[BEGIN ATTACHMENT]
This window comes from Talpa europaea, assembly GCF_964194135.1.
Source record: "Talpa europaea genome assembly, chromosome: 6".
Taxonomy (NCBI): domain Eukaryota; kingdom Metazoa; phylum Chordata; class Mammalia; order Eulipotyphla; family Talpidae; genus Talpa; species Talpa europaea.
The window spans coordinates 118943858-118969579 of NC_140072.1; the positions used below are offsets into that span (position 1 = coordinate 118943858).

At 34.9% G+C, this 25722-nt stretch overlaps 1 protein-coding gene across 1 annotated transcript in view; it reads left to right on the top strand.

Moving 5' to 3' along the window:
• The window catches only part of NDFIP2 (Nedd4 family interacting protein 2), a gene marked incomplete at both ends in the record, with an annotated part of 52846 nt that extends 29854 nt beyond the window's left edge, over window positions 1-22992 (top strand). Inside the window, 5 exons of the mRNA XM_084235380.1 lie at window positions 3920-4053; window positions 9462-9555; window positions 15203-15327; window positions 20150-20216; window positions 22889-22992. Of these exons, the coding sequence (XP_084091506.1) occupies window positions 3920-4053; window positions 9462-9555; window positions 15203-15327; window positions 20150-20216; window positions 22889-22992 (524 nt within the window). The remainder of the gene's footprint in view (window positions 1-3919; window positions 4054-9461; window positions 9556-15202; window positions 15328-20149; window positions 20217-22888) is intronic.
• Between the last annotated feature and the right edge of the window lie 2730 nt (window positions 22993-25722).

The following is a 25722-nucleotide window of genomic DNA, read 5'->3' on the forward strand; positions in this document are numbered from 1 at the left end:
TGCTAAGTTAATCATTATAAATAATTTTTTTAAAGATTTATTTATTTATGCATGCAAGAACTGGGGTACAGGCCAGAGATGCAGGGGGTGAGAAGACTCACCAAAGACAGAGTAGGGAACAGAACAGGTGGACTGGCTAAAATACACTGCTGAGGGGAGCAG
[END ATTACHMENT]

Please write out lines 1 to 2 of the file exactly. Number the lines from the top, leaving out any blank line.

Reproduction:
This window comes from Talpa europaea, assembly GCF_964194135.1.
Source record: "Talpa europaea genome assembly, chromosome: 6".